Can’t believe we’ve reached ABON 0049 without posting a Fall track.
Without a doubt The Fall are one of the most important and influential groups of the last 30 years. They released their first single in 1978 and whilst there have been several points at which they looked like they might implode, they are currently still firing on all cylinders – 28 studio albums, 51 live albums and 24 John Peel sessions into their recording career.
I say ‘their’ career but actually since their inception there have been over 50 members of The Fall and only one of those has featured in every line-up. Come on down, founder, singer, Manchester City fan, lyricist, poet and Greatest Living Englishman Mr Mark E. Smith.
So where to start? There are so many Falls and so many things that I could write about each one. And be warned…I will…over time. But let’s begin in a less than obvious place – with ‘The Container Drivers’ from 1980′s ‘break-through’ album ‘Grotesque (After The Gramme)’. Less than obvious because it’s not one of their songs that gets talked about much. But it is a perfect exemplar for two of The Fall’s many many brilliant game-changing claims to fame.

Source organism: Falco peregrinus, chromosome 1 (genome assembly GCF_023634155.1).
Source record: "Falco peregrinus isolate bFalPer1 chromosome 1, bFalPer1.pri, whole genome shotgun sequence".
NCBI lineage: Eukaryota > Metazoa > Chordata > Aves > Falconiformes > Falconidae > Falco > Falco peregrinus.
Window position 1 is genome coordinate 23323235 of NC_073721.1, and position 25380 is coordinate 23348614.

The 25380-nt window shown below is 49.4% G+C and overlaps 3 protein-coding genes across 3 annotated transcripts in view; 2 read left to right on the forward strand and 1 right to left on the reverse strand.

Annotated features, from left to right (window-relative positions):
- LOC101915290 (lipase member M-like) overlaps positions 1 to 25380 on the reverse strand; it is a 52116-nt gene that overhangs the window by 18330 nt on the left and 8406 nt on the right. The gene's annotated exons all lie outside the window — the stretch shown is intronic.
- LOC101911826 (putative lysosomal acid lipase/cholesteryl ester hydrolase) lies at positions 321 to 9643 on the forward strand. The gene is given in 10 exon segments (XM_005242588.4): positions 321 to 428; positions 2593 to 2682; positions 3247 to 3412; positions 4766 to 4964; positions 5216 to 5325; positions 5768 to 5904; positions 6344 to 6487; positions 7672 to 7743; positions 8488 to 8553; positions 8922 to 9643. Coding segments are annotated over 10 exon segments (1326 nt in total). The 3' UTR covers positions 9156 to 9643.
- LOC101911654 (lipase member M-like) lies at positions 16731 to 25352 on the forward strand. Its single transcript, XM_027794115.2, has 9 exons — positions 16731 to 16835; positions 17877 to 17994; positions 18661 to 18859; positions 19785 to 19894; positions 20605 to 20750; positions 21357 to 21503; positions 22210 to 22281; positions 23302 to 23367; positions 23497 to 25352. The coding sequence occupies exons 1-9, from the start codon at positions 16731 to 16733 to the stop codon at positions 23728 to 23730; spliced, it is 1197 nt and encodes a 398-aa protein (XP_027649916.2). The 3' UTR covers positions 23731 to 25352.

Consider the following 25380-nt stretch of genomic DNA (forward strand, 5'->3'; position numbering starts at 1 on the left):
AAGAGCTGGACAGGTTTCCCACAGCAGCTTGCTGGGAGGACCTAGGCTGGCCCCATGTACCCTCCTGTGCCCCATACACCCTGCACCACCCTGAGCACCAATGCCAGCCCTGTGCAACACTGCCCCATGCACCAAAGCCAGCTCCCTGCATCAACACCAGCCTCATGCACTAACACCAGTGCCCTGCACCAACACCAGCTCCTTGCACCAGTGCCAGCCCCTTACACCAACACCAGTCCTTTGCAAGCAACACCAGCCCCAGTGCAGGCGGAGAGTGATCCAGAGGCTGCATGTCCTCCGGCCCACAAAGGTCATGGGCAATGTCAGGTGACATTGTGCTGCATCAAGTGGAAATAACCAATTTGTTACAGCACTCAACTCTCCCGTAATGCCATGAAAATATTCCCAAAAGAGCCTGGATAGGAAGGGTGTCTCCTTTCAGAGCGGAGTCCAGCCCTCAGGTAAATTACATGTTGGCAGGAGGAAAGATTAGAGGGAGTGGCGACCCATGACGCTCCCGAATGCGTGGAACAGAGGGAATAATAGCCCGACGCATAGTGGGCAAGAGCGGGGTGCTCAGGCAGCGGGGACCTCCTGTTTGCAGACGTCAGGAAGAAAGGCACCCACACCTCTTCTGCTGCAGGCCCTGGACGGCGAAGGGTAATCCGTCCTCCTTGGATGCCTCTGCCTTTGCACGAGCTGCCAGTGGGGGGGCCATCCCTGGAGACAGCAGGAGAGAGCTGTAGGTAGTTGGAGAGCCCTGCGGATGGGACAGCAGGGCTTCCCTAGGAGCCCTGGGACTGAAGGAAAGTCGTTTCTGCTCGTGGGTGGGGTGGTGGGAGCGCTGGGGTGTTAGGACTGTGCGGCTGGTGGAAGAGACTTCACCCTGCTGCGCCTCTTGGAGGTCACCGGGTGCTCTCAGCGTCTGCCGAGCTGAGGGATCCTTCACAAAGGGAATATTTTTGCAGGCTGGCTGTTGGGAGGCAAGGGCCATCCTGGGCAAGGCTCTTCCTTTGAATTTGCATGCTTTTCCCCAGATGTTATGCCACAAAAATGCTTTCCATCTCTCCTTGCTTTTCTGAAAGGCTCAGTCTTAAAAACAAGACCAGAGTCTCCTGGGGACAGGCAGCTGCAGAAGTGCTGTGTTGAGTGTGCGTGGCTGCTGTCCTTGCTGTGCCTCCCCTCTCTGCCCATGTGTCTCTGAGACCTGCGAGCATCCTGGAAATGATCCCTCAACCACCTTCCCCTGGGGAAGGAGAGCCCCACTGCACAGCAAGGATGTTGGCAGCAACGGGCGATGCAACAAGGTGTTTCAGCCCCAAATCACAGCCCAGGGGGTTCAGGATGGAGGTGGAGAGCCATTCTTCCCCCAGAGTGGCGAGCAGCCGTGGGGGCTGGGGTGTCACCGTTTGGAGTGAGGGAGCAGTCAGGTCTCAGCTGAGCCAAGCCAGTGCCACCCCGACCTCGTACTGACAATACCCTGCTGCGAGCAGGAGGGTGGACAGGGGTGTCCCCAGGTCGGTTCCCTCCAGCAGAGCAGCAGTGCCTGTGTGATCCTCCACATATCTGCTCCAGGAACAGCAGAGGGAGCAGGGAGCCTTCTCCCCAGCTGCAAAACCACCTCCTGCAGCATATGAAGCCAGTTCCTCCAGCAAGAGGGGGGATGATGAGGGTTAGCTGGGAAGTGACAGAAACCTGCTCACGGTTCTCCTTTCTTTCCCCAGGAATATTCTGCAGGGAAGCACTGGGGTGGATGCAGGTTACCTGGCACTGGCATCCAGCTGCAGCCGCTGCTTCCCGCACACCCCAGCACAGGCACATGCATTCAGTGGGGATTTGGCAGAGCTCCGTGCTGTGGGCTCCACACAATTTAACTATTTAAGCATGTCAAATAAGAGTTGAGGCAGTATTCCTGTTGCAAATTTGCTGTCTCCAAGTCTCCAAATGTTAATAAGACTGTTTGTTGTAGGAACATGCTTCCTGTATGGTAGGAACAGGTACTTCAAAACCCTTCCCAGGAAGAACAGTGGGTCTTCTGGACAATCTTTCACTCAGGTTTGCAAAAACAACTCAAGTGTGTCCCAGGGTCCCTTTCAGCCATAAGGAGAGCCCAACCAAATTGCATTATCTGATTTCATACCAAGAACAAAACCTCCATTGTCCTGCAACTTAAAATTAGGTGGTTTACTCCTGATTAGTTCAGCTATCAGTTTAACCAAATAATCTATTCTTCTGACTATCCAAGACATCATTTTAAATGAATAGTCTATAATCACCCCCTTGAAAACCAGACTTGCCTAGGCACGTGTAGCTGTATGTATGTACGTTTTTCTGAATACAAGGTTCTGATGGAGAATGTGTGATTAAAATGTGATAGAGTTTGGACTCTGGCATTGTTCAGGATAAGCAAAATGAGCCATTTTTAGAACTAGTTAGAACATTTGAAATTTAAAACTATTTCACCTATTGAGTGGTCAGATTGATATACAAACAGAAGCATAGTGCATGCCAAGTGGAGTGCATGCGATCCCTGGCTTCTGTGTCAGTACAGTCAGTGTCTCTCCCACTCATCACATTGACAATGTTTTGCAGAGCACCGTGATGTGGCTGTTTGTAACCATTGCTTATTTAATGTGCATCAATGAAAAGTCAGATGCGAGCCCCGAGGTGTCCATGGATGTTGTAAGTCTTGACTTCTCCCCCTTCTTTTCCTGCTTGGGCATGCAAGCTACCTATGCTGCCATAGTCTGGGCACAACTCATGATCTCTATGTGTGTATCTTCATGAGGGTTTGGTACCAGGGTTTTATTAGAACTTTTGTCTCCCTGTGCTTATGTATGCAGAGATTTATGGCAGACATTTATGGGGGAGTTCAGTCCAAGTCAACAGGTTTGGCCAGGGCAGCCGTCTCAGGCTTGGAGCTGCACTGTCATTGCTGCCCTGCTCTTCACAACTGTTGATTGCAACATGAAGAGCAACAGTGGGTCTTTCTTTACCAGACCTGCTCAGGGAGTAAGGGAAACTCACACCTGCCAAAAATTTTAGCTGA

First, it’s one of a handful of late ’70′s/early ’80′s Fall tracks that effectively invented a whole new genre. The punk-who-can-only-just-play-a-musical-instrument-meets-Bill-Haley-in-a-Manchester-pub-carpark school of music that we’ll call Punkabilliy for short. Out of literally nowhere. Whilst everyone else stood back and wondered what the hell they were playing at, The Punkabilly Fall took Rock’n'Roll and reduced it to its bare essentials. And in doing so recaptured the original excitement and purity of Rock’n'Roll. In this case in the form of the only known ode to long-distance container lorry drivers. With percussion that sometimes sounds like it’s been created by crashing a fork lift truck into a heavy object and sometimes sounds like a bag of builder’s tools being thrown from the back of a truck.
And secondly it introduces us to the unique, wonderful and sometimes frightening imagination of Mark E. Smith as expressed through his take on the English language. Sounding more like a Shop Steward addressing a workers’ rally than a pop group vocalist, Mark proceeds to reel off opinionated-rant-that-just-might-also-be-a-pin-sharp-insight-into-the-life-of-the-British-working-class-man after opinionated-rant-that-just-might-also-be-a-pin-sharp-insight-into-the-life-of-the-British-working-class-man.
Rock music in 1980 didn’t seem that comfortable with lyrics such as:
“Communists are just part time workers
And there’s no thanks from the loading bay ranks”.
And even after 30 years of Mark E. Smith’s assault on what Rock music believes it should and shouldn’t be talking about it still isn’t. But that’s Rock’s loss in my book.
Available on the CD ‘Grotesque (After The Gramme)’: Amazon